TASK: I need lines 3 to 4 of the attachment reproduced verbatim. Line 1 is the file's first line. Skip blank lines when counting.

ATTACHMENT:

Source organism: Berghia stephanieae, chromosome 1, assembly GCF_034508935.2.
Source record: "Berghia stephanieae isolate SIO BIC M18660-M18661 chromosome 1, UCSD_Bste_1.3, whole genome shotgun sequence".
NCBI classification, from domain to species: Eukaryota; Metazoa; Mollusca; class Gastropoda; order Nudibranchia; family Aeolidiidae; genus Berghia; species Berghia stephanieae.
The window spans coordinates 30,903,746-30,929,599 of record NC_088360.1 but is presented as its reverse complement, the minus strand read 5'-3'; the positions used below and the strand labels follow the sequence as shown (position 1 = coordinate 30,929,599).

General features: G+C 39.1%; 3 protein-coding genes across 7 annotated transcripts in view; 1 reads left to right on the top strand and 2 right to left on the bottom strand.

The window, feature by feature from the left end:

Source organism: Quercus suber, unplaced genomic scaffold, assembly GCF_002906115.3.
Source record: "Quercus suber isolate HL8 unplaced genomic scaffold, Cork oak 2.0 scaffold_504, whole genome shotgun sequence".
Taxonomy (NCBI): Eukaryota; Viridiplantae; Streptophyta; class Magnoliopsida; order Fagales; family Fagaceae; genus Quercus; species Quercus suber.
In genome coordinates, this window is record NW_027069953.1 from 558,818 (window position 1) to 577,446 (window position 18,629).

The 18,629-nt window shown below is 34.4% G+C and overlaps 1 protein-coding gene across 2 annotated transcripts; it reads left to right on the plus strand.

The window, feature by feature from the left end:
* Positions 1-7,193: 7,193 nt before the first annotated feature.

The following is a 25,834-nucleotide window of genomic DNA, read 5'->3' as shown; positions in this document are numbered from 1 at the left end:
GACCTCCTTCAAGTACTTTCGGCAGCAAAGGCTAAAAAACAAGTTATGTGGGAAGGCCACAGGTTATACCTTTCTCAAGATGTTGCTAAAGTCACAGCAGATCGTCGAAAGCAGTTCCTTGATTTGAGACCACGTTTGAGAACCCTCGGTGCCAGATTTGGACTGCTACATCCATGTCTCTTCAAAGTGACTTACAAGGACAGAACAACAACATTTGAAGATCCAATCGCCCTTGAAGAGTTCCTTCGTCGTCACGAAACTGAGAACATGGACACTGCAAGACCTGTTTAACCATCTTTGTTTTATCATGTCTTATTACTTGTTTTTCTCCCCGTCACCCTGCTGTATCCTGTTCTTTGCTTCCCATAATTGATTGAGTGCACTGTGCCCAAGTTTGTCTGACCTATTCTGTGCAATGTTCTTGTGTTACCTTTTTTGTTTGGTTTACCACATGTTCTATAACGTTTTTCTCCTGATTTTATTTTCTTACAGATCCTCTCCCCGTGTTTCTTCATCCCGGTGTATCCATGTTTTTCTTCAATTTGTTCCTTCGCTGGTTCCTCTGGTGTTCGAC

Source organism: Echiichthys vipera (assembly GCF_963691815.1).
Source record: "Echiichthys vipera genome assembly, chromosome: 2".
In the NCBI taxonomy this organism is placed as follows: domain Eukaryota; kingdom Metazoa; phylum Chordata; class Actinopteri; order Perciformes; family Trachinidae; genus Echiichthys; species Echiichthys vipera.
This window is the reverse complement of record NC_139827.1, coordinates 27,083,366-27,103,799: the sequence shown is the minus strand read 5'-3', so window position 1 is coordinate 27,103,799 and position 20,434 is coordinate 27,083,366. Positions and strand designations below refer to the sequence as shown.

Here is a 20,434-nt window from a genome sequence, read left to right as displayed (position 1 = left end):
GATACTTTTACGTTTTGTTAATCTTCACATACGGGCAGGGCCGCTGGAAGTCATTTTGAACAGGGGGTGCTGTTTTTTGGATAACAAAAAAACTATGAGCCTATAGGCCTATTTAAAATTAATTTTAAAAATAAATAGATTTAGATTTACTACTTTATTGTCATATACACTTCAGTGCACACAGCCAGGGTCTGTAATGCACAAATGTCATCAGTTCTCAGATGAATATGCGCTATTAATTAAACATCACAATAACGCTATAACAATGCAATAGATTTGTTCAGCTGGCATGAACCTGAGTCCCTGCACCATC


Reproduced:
NCBI classification, from domain to species: Eukaryota; Metazoa; Mollusca; class Gastropoda; order Nudibranchia; family Aeolidiidae; genus Berghia; species Berghia stephanieae.
The window spans coordinates 30,903,746-30,929,599 of record NC_088360.1 but is presented as its reverse complement, the minus strand read 5'-3'; the positions used below and the strand labels follow the sequence as shown (position 1 = coordinate 30,929,599).